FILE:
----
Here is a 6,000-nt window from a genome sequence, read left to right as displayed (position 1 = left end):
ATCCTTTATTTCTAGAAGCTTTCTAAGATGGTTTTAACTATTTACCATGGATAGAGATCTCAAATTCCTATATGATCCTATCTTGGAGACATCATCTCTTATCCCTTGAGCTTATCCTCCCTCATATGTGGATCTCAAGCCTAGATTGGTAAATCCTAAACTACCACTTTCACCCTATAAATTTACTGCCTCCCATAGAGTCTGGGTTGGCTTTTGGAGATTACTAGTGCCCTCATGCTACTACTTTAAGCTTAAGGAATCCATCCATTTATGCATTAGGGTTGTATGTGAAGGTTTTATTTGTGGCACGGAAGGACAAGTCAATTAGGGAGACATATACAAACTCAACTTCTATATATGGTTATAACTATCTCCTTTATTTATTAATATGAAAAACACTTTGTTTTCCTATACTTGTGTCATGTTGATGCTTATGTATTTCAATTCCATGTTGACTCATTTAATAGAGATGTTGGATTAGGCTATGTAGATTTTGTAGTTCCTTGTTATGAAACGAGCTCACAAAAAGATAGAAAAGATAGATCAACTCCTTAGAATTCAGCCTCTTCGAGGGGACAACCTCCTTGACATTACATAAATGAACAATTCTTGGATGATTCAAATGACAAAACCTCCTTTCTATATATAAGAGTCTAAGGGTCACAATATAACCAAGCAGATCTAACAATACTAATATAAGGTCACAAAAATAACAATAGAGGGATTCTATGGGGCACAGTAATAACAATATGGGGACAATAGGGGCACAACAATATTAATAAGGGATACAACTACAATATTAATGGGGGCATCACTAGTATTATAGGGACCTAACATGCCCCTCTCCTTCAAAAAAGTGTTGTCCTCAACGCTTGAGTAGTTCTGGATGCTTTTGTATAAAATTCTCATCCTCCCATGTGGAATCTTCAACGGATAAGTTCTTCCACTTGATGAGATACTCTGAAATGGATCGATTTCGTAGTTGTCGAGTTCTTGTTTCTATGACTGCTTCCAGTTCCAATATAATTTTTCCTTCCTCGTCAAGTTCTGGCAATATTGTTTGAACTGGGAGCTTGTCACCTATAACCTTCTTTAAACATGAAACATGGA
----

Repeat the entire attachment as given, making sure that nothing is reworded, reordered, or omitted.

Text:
Here is a 6,000-nt window from a genome sequence, read left to right as displayed (position 1 = left end):
ATCCTTTATTTCTAGAAGCTTTCTAAGATGGTTTTAACTATTTACCATGGATAGAGATCTCAAATTCCTATATGATCCTATCTTGGAGACATCATCTCTTATCCCTTGAGCTTATCCTCCCTCATATGTGGATCTCAAGCCTAGATTGGTAAATCCTAAACTACCACTTTCACCCTATAAATTTACTGCCTCCCATAGAGTCTGGGTTGGCTTTTGGAGATTACTAGTGCCCTCATGCTACTACTTTAAGCTTAAGGAATCCATCCATTTATGCATTAGGGTTGTATGTGAAGGTTTTATTTGTGGCACGGAAGGACAAGTCAATTAGGGAGACATATACAAACTCAACTTCTATATATGGTTATAACTATCTCCTTTATTTATTAATATGAAAAACACTTTGTTTTCCTATACTTGTGTCATGTTGATGCTTATGTATTTCAATTCCATGTTGACTCATTTAATAGAGATGTTGGATTAGGCTATGTAGATTTTGTAGTTCCTTGTTATGAAACGAGCTCACAAAAAGATAGAAAAGATAGATCAACTCCTTAGAATTCAGCCTCTTCGAGGGGACAACCTCCTTGACATTACATAAATGAACAATTCTTGGATGATTCAAATGACAAAACCTCCTTTCTATATATAAGAGTCTAAGGGTCACAATATAACCAAGCAGATCTAACAATACTAATATAAGGTCACAAAAATAACAATAGAGGGATTCTATGGGGCACAGTAATAACAATATGGGGACAATAGGGGCACAACAATATTAATAAGGGATACAACTACAATATTAATGGGGGCATCACTAGTATTATAGGGACCTAACATGCCCCTCTCCTTCAAAAAAGTGTTGTCCTCAACGCTTGAGTAGTTCTGGATGCTTTTGTATAAAATTCTCATCCTCCCATGTGGAATCTTCAACGGATAAGTTCTTCCACTTGATGAGATACTCTGAAATGGATCGATTTCGTAGTTGTCGAGTTCTTGTTTCTATGACTGCTTCCAGTTCCAATATAATTTTTCCTTCCTCGTCAAGTTCTGGCAATATTGTTTGAACTGGGAGCTTGTCACCTATAACCTTCTTTAAACATGAAACATGGA